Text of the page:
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Orange County

Would You Like Some Fries With That Homework?

Administrators and teachers go behind McDonald's counters to raise funds for schools.

October 14, 2002|Claire Luna | Times Staff Writer

As an elementary school principal, Rena Thompson is used to fielding complaints about test scores or inadequate supplies. Once a year, though, she hears protests of a different sort: oversalted fries, undercooked potatoes, sluggish service.

Her school, Evans Elementary in Garden Grove, is one of about 30 in Orange County where the teachers and administrators this week will double as McDonald's employees to raise money for their schools.

Evans is participating for the third consecutive year in McTeacher's Night--on Tuesday for two schools and on Thursday for most others. The outlets turn over 20% of the night's take to the schools.

Last year, participating campuses each netted about $600, with the money going toward supplies in most cases.

Although her school's proceeds have bought some much-needed books, Thompson said that is less important than the chance to strengthen the school's presence.

"I don't think it's about the money," said Thompson, who has worn her husband's old uniform shirt and nametag from when he worked at the restaurant chain as a teen. "It's a community-building thing. Kids and parents have the chance to see us in a different light."

Thompson said she doesn't see the program as a McDonald's publicity gimmick or a marketing tool. This and other corporate-sponsored fund-raisers, such as those offered by pizza parlors or skating rinks are "just some other different avenue for us to have fun outside school," she said.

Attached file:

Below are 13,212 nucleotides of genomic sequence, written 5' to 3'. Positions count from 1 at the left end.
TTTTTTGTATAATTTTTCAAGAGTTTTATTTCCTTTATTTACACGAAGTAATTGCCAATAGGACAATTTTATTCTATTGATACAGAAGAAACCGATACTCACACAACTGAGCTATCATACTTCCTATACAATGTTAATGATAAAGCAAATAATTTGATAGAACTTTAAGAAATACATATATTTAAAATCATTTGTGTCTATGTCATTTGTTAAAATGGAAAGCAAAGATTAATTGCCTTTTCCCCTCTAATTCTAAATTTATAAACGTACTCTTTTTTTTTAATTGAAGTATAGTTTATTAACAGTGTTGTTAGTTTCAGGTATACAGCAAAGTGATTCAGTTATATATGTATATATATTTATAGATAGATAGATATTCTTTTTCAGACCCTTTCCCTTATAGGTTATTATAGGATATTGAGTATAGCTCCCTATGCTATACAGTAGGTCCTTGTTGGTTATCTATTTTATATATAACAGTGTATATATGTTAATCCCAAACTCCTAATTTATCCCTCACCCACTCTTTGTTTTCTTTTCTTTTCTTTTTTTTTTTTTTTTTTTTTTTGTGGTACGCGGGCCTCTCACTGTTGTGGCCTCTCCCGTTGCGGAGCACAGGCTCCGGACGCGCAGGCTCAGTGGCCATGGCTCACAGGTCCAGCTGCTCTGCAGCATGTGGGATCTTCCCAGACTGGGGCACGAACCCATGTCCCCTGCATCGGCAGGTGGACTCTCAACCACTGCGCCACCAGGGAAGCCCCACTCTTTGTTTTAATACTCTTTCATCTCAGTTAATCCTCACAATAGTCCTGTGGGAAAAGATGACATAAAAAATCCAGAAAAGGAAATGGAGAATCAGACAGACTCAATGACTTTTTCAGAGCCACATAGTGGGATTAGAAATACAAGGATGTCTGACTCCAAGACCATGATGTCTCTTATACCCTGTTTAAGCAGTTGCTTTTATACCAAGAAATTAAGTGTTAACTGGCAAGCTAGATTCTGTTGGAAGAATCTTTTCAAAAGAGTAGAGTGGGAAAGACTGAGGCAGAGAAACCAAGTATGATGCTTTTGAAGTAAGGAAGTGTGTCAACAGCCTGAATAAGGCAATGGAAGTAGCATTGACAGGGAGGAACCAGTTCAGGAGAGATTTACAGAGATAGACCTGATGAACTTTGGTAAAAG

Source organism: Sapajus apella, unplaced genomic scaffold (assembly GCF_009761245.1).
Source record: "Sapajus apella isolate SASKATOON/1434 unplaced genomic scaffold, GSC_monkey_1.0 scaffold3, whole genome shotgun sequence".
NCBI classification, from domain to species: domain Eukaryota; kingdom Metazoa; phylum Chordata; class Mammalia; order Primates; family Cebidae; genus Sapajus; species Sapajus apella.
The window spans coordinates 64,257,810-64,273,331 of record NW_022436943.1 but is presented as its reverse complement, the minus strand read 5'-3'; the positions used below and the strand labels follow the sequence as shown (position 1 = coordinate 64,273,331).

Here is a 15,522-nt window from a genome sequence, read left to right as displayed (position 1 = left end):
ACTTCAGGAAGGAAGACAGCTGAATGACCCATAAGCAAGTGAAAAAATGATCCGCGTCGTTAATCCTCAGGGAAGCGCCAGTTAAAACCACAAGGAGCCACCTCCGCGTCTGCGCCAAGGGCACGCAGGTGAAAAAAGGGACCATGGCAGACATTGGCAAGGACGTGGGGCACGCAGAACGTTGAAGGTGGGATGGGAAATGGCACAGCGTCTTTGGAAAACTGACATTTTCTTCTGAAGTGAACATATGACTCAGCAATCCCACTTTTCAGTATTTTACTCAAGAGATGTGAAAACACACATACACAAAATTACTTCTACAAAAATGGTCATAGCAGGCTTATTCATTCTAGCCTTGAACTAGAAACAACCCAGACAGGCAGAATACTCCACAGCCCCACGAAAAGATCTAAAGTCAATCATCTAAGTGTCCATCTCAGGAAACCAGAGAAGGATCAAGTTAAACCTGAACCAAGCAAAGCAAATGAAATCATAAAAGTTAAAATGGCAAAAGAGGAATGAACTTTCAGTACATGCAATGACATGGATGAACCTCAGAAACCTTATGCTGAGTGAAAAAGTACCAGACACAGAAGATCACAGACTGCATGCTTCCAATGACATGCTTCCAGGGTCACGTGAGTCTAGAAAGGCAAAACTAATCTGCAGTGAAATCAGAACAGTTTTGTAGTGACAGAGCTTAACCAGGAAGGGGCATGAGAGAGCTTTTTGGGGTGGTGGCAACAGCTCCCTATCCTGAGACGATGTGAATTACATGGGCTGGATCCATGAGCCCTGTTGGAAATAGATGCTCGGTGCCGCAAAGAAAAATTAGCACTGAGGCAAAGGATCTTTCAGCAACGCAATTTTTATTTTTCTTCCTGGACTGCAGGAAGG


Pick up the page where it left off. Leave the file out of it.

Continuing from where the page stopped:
Individual McDonald's operators work with schools to pick who participates in the event, which is expected this year to include more than 1,000 campuses in 16 states. An administrator and 10 to 15 teachers are each assigned to an employee as they flip burgers, work the drive-through window or avoid burns from French fry grease vats.

For Debbie Crussell, assistant principal at Sycamore Elementary in Orange, the event is an opportunity for team-building among the teachers. But they also leave each year with a greater appreciation for fast-food workers, she said.

"Assembling the burgers and the sandwiches -- I had no idea it was so hard," said Crussell, whose school is participating for the third year. "The Quarter Pounder is easy, but those other sandwiches.... Those different-sized patties are very complicated and frustrating."

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